J. Geils Band – Full House

One of the best concerts I have ever been to was by the J. Geils Band. Back in the day before sound curfews. Back in the day when a band could play as long as they wanted. Well, almost.

The J. Geils Band was one of those bands that was destined to play live. They made some good records, but where they really shined was on stage. So it’s no surprise that their first really successful album, Full House, was recorded live. This album caught them in all their glory and proved they were one of the most energetic and dynamic bands to see on stage in the ’70s.

Healing from Boston, the Geils always considered Detroit to be a home away from home – and Detroit audiences loved them. So it came as no surprise to me the first time I saw them live, that they were called back on stage for more than one encore. The thing was, even after the encores, the crowd wasn’t leaving the venue. So Geils just kept coming back on stage. I might have lost count, but I know they did at least seven encores that night. The band and the audience finally took the hint that the employees at Pine Knob, a concert venue in Clarkston Michigan, wanted to go home for the evening, when they came on stage and the power was suddenly cut to their instruments after they finished a song. I don’t know if it is true, but I heard rumor that after leaving the concert venue that night they showed up at a local bar in Pontiac Michigan and played untill it closed. I don’t know if that part really happened, but it wouldn’t surprise me.

I’ve met a lot of people who thought the lead singer was the namesake of the J. Geils Band. In reality they were fronted buy an ex-disc jockey from Boston named Peter Wolf. Before recording their very first album, they originally called themselves the J. Geils Blues Band after their lead guitarist, and they only performed instrumentally. They dropped the “Blues” from their name after adding Peter Wolf, their very dynamic lead singer. They signed a record deal shortly thereafter and the rest, as they say, is history.

Jeff Beck – Wired

Jeff Beck will always be one of my favorite guitarists. Mainly, because of his versatility. The man can play anything. Like on his previous second solo outing, “Blow by Blow”, Jeff Beck chose to make his third album, “Wired”, a jazz fusion recording.

If I could own only one Jeff Beck album, it would definitely be “Wired”. Mainly because with jazz fusion being a melding of rock, funk, R&B, and pretty much any other style, with jazz stylings and improvisation, it is perfect for a guitarist who is as diversified as Beck.

Instrumental albums typically do not do very well on the record charts or in sales. “Wired” is one of the rare exceptions. But then again, Beck didn’t need vocals to put expression and meaning into the songs on “Wired”. All he needed was his fingers and six strings; Jan Hammer’s distinctly expressive synthesizer work didn’t hurt either.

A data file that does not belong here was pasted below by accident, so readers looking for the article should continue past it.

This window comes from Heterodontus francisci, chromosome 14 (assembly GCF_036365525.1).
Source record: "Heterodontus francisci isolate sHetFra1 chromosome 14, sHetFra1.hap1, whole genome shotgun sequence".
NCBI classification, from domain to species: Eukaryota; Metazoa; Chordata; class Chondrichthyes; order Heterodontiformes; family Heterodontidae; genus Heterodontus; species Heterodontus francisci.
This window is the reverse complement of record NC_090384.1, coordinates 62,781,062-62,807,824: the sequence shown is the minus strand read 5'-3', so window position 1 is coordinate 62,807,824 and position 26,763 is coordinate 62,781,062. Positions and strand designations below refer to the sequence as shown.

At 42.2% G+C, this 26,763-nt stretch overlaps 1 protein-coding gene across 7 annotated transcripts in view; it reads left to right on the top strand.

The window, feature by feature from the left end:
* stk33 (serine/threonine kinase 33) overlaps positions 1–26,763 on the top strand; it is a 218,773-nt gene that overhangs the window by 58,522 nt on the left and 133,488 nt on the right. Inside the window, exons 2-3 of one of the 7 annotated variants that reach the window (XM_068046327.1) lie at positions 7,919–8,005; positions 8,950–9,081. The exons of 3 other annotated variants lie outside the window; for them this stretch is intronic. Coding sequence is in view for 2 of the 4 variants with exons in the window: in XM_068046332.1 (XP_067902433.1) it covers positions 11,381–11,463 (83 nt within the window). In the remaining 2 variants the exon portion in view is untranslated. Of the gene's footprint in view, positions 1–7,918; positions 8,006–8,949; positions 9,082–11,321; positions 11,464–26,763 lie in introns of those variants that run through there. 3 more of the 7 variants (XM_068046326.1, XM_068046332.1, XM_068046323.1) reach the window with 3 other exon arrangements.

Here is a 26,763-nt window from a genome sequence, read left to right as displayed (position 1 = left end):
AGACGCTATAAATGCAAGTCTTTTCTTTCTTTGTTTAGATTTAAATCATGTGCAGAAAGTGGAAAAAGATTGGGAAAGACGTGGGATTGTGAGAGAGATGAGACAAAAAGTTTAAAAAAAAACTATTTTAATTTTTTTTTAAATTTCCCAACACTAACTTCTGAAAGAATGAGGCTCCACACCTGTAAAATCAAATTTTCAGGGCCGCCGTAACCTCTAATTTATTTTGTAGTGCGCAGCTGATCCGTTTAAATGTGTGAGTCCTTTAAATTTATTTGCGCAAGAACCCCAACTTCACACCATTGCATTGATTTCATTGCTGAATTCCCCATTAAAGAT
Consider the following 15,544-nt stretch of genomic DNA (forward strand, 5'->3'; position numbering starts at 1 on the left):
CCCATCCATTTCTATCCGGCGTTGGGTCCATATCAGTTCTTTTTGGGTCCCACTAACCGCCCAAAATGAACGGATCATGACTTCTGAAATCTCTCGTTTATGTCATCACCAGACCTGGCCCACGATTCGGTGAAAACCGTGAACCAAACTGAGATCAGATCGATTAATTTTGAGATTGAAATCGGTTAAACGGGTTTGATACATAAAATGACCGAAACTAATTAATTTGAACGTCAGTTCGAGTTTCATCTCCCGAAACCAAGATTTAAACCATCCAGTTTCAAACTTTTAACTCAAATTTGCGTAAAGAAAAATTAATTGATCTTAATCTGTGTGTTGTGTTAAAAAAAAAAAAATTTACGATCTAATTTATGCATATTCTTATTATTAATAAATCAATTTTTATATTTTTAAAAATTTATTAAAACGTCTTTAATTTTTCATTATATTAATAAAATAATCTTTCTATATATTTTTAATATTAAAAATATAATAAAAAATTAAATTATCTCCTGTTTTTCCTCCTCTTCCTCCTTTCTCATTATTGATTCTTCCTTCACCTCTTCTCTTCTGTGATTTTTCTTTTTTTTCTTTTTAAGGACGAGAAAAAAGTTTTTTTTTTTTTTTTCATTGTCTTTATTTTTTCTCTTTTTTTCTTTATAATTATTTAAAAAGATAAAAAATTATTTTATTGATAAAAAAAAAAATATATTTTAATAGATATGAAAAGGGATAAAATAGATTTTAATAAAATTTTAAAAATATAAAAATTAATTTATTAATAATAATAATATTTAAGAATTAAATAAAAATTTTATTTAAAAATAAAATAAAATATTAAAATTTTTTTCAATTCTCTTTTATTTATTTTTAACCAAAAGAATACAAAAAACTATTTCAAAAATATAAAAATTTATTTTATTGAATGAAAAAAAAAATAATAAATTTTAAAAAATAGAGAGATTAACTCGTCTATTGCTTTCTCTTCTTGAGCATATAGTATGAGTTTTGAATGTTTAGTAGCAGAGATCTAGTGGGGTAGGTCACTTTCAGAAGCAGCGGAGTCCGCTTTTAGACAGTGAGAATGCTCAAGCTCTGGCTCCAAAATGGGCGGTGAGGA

Jeff Beck was known to almost always play without a pick, abandoning it early in his career. He claimed that once he discovered how to play with his fingers, he found a pick to be limiting. Listening to wired, and the rest of Jeff Beck’s musical canon, one finds it nearly impossible to dispute that statement.

Alice Cooper – Killer

Killer is arguably Alice Cooper’s best album,  but then again he, or maybe I should say they, have released so many great records, that’s a difficult claim to make. 

So is which is it? Is Alice Cooper the name of a band or a person? The answer is: both. When the band Alice Cooper started out they did a mix of theatrics along with hard rock and created an image for themselves that brought them great success. Part of that image was to create an eclectic persona for the front man of the band. They named that character Alice Cooper, which was also the name they gave the band. But there really was no person named Alice Cooper.

The lead singers real name was Vincent Furnier, and it was mainly his idea to incorporate the theatrics into their live performances. As the band became more popular, the other band members wanted to move away from the stage extravagance and just focus on the music on stage. This eventually drove a creative wedge between the lead singer and contributing songwriter, and the rest of the band.

Vincent decided he would carry on combining stage theatrics with the music using the name Alice Cooper. The rest of the band members weren’t too keen on that idea and threatened to sue him for the use of the name. But Vincent Furnier had an easy solution – he legally changed his name to Alice Cooper – the rest of the band members  could not stop him from using his legal name. So, for the first seven albums Alice Cooper was the name of the band. For everything that came after, starting with “Welcome To My Nightmare”, Alice Cooper was a person.

I have quite a few records  in my collection  and  I’m  pretty particular with keeping them organized so I can find  what I want to listen to. Alice Cooper is one of the rare cases where there are two places in my musical library where their / his albums reside. The only other case I can think of, off the top of my head, is John Cougar when he changed his name to John Cougar Mellencamp and then John Mellencamp. But that’s another story for another day.